But Google doesn't buy that. It doesn't see how you need to snatch up the socialites and get within the walls of schools and football fields. Does the G-Giant think Farmville flourished because of my mother's addiction to the game? No. Did Words with Friends get big because the scholars in our society decided to spend their time unscrambling letters to hit that triple word tile? No. Teens rule this terrain, teens decide whether you win, or lose, and if Google wants its social venture to come out golden, they have to play the game, they have to let them in.

So where does this leave our lack-luster social network, the one that Google keeps trying to back up with ideas like "Search Plus Your World?" It leaves them with questions about when they will open the gates and let the sea of younger students surge in and get a hold of all that popularity and more importantly, profitability.

Google+, to its credit, is a slick take on social, and one that could really be preferred over Facebook, but at the moment… it's a vacant wasteland collecting dust, pictures of cats, and absolutely no kind of human activity.



3:28 pm


About Time: Gmail, Google Calendar and Docs Get Offline Access

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Google just announced that it is finally launching offline access to Gmail, Google Calendar and Docs. Once upon a time, Google allowed users to access their data offline through Gears, but the company shelved this effort in 2010 and never replaced it. Now, Chrome users can install a new pluginfrom Google that will give them offline access to Gmail offline. Docs and Calendar users will be able to download the respective plugins over the next few weeks.

Gmailoffline

One caveat, though, is that you can’t edit documents in the offline mode. That’s probably a deal-breaker for some, but it’s definitely better than having no access to your documents on that non-WiFi equipped plane. Google hopes to offer offline editing in the future, though.

Gmail and Calendar, on the other hand, will allow you to perform virtually all your regular activities offline as well.

Getting Started with Offline Gmail

To access Gmail offline, you can’t just unplug your computer and keep using Gmail. Instead, you have to open a new tab and launch the Gmail offline app from there. Interestingly, the offline interface is pretty much the same as the Gmail tablet interface.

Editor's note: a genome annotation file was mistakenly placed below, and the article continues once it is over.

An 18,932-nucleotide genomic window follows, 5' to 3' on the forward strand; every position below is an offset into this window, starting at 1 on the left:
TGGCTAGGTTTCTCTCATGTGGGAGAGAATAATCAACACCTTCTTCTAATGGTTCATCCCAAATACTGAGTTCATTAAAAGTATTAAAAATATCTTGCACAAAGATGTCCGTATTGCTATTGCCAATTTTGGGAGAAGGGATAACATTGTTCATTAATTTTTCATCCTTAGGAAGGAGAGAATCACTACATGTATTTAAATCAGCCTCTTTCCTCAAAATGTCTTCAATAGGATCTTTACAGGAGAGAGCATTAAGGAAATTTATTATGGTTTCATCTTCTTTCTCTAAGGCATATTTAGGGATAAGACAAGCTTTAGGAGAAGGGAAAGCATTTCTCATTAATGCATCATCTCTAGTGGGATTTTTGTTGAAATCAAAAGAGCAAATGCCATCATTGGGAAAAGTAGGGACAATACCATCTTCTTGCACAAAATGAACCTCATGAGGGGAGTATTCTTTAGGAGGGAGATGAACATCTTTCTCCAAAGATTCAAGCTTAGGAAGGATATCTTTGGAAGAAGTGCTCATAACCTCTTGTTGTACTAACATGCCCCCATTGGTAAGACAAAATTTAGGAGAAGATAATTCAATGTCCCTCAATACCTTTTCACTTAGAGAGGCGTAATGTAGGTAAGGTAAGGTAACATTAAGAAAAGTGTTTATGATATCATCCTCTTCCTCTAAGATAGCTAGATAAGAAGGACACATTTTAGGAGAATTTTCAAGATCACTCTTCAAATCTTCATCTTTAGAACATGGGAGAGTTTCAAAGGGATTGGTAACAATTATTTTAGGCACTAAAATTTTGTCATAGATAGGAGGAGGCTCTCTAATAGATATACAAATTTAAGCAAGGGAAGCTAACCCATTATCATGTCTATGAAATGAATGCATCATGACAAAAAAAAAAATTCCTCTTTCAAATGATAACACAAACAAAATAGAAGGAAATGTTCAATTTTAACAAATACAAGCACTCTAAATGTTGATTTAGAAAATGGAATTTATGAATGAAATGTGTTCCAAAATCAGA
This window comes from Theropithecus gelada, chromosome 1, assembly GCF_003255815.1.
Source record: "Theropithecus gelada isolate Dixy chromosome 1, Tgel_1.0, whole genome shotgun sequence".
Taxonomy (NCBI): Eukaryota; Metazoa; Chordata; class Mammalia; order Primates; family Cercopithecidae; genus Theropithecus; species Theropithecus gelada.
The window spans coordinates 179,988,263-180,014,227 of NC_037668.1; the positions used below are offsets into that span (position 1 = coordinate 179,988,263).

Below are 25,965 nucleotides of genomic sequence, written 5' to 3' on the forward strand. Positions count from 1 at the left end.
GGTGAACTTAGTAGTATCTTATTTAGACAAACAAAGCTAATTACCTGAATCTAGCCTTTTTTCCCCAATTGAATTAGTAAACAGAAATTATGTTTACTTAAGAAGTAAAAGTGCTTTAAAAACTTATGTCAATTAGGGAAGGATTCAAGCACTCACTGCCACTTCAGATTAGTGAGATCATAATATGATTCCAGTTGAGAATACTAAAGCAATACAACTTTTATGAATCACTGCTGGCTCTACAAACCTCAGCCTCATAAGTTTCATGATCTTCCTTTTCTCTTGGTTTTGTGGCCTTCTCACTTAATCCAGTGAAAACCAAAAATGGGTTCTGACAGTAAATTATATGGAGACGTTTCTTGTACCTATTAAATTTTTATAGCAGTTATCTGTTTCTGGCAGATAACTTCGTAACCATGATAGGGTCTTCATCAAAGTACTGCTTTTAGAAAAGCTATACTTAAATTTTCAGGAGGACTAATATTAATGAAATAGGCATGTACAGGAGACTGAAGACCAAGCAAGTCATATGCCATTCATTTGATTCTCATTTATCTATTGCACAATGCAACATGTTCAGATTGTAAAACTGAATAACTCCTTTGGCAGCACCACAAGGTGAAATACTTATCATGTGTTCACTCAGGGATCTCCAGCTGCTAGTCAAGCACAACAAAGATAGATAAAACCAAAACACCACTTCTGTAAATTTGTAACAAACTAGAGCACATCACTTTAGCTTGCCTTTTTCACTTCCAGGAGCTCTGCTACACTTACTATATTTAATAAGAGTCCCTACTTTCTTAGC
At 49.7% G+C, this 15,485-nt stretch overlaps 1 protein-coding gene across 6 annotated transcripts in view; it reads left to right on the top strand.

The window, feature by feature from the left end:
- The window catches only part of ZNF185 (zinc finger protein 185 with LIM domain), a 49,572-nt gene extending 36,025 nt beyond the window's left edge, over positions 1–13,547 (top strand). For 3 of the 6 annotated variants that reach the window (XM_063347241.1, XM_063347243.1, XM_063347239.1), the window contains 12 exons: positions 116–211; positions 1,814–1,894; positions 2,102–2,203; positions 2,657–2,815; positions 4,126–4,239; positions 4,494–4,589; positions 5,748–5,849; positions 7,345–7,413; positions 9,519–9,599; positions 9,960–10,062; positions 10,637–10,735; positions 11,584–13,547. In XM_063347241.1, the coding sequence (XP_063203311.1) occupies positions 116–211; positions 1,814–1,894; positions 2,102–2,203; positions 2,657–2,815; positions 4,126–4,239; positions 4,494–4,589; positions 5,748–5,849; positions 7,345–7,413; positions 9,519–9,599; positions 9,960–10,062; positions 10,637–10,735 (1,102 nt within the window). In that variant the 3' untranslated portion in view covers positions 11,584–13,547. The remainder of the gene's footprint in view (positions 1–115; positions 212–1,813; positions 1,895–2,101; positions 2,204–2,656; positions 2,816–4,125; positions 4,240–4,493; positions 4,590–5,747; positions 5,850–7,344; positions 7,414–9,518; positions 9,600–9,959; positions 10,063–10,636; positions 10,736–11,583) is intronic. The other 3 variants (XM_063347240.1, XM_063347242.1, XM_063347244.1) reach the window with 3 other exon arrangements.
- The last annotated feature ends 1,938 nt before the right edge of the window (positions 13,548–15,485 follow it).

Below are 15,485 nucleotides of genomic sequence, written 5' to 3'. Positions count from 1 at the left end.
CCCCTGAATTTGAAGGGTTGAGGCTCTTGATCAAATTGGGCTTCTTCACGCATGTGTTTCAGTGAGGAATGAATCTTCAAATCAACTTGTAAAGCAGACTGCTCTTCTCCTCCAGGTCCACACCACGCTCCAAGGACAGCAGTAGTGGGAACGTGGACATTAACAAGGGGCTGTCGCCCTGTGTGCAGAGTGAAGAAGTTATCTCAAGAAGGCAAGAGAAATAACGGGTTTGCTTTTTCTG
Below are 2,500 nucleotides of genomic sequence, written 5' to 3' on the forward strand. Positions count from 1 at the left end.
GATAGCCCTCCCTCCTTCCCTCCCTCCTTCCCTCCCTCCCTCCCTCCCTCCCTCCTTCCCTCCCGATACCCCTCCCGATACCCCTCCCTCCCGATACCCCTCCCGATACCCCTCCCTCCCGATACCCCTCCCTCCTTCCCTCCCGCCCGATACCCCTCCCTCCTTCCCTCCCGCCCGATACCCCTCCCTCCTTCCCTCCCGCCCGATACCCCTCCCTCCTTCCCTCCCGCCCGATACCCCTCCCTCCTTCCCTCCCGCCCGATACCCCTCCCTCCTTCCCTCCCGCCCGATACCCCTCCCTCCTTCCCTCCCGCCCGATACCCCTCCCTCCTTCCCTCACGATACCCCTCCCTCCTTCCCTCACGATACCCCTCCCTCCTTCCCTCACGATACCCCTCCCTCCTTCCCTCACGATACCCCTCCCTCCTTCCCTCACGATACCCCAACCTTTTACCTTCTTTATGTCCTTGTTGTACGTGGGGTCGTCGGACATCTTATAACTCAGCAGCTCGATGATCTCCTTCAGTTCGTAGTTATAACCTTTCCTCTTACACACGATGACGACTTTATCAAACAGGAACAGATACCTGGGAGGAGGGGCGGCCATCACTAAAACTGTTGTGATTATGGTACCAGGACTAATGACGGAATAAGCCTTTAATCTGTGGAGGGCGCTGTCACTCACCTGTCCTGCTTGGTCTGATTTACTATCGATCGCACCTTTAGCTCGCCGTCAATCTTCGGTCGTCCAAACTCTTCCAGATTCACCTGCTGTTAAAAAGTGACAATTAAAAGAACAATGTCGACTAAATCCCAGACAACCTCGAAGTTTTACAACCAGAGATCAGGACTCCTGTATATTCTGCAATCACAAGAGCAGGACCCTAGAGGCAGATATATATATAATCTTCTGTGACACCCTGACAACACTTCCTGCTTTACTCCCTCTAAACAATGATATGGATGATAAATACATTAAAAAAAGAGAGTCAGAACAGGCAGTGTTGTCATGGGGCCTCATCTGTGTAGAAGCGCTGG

Chrome-Only For Now

For the time being, of course, this new functionality is only available in Chrome and ChromeOS. Google says that it hopes to bring this functionality to other browsers in the future. In a slight jab against its competitors in the browser arena, Google notes that those will get these features once they “support advanced functionality.”

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4:24 pm


Share and Share Alike – Where Is the Google+ Etiquette Manual?

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Anyone who has used Google+ for more than a few hours has, no doubt, discovered a very high level of engagement. Users are sharing great content and are eager to share opinions on just about any topic, and there are many ways to share and connect. One can share, re-share, comment, +1, tag others, and even comment on comments and re-share re-shares. How, then, does one effectively participate? Are there established rules of etiquette for all of this communication?

The short answer is no. What follows is not intended to read like rules. It is simply a collection of my opinions based on what I’ve learned over more than twenty years communicating with others online. Feel free to tell me where I’m wrong, but please be nice.


This guest post was written by Bill Soistman. Bill is a programmer, educator, and trouble maker who has been sharing his opinions online since 1995.

He has more than twenty-five years experience solving real world problems and turning ideas into websites, mobile applications, and actionable strategies. He lives in Delaware with his lovely wife and two brilliant children. He cares far too much about baseball and blogs about faith, family, freedom, and fun. He currently spends a lot of time hanging out on Google+.


Sharing “Your” Content

If you have something original to share, share it. If you discovered something great online, share it. Sounds easy, right? So, what about the noise? With whom should one share and how often? I can’t answer those questions. I have a much better handle on what to do with content posted by others, but the same standard should apply to original content. That standard is added value. In the end, quality should always win out over quantity.

Comments

Comments should be reserved for real commentary, but the value of a comment is relative to the nature, tone, and intended audience of the post. A well thought out opinion on an important social issue is much more valuable when followed by carefully articulated consenting and dissenting opinions.

A thousand comments of mere agreement or raging hate do not add real value to the discussion. A political rant shared with a circle of like-minded people, on the other hand, may warrant a barrage of comments reading “amen” or “you go girl!” Same goes for the pic you buddy posts of his world record waterski jump or new Lamborghini, and your friends posts about graduations, promotions, engagements, anniversaries, births, etc. Go ahead and say “Congratulations!”